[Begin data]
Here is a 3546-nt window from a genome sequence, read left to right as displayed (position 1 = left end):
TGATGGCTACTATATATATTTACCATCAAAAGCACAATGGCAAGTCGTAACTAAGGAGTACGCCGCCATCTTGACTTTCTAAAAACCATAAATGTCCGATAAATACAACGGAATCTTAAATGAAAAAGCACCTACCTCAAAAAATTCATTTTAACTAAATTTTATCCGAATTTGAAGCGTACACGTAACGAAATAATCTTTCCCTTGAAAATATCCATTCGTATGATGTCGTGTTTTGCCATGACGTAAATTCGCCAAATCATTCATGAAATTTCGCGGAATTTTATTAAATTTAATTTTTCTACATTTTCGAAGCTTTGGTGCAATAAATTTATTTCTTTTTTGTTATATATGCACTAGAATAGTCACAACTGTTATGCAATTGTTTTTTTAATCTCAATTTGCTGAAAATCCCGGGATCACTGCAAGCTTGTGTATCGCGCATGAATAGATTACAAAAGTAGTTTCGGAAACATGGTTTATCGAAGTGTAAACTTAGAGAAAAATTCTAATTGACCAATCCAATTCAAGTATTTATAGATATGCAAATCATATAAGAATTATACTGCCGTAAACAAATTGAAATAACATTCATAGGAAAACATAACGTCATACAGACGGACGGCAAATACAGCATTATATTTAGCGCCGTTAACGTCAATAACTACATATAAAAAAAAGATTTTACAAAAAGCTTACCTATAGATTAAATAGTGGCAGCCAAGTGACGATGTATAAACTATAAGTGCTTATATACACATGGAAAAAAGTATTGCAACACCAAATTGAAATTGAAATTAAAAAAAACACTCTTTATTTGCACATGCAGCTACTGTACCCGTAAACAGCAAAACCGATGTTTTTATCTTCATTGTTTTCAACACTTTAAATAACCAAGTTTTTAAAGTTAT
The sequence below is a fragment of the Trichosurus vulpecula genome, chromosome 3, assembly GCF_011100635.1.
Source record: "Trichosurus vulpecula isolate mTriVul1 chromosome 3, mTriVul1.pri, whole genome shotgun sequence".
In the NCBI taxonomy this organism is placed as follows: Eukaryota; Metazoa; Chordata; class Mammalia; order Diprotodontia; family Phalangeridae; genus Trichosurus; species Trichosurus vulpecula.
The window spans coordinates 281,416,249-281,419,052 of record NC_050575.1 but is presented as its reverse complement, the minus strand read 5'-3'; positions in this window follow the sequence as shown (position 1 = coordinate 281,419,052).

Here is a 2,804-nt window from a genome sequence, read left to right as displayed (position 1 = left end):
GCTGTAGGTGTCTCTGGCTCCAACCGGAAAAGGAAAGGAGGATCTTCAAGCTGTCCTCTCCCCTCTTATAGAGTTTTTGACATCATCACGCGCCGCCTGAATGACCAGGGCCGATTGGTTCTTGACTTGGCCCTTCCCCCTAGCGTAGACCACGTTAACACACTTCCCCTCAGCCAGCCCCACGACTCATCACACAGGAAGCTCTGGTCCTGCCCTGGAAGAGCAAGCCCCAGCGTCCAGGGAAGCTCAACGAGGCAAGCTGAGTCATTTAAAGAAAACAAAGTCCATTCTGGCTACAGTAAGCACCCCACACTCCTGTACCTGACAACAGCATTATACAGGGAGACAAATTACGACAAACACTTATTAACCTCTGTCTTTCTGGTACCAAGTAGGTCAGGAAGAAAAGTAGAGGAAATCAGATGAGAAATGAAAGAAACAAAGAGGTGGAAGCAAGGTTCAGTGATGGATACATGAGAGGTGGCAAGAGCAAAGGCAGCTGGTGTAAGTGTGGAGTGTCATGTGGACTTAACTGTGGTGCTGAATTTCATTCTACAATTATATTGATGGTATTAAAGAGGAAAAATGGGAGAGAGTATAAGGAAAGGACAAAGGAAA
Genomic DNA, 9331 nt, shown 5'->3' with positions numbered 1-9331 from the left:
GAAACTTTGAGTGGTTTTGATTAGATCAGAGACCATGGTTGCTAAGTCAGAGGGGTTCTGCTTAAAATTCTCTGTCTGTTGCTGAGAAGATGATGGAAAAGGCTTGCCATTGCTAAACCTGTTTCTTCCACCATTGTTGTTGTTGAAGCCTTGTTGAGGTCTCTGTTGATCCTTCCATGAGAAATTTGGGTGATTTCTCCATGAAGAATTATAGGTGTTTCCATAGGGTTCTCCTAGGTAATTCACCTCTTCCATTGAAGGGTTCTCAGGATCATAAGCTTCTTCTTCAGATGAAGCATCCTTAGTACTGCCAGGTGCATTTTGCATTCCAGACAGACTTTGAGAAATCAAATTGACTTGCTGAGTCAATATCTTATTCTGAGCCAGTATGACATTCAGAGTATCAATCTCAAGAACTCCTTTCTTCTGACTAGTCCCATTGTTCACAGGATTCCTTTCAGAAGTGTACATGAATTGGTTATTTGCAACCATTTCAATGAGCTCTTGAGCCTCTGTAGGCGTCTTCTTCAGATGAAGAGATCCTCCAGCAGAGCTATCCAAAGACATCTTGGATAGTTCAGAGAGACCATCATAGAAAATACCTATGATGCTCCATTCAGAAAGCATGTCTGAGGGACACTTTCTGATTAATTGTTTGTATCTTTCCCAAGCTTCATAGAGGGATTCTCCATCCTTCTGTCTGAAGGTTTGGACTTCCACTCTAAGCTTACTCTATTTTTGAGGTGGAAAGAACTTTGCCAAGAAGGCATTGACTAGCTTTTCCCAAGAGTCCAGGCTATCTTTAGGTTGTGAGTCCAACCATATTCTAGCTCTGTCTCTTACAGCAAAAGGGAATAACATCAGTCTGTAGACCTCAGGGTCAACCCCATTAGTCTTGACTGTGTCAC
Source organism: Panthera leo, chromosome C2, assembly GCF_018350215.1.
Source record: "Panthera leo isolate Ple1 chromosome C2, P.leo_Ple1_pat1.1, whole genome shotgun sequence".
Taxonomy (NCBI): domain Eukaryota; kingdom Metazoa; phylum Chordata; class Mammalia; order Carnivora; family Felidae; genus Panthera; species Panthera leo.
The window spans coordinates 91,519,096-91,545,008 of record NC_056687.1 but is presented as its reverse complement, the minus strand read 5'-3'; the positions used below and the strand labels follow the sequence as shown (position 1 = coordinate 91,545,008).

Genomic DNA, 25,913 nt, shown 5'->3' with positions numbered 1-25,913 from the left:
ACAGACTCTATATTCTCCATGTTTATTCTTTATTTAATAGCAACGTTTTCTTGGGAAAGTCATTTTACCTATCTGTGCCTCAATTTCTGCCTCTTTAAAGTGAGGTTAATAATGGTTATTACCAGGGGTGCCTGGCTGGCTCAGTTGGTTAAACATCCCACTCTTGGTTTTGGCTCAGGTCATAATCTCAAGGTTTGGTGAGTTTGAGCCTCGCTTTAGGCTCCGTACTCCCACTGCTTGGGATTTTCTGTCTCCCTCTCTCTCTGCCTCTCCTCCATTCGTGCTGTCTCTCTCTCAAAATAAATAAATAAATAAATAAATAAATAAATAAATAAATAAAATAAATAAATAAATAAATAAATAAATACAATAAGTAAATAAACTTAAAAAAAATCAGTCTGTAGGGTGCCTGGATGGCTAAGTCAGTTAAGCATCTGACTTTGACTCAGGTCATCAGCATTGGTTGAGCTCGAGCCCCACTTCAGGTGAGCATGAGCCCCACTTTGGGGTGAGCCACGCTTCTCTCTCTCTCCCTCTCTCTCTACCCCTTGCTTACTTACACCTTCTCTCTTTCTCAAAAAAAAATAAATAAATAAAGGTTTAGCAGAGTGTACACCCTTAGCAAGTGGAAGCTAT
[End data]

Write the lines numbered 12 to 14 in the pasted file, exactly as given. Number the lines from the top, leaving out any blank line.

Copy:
Source record: "Panthera leo isolate Ple1 chromosome C2, P.leo_Ple1_pat1.1, whole genome shotgun sequence".
Taxonomy (NCBI): domain Eukaryota; kingdom Metazoa; phylum Chordata; class Mammalia; order Carnivora; family Felidae; genus Panthera; species Panthera leo.
The window spans coordinates 91,519,096-91,545,008 of record NC_056687.1 but is presented as its reverse complement, the minus strand read 5'-3'; the positions used below and the strand labels follow the sequence as shown (position 1 = coordinate 91,545,008).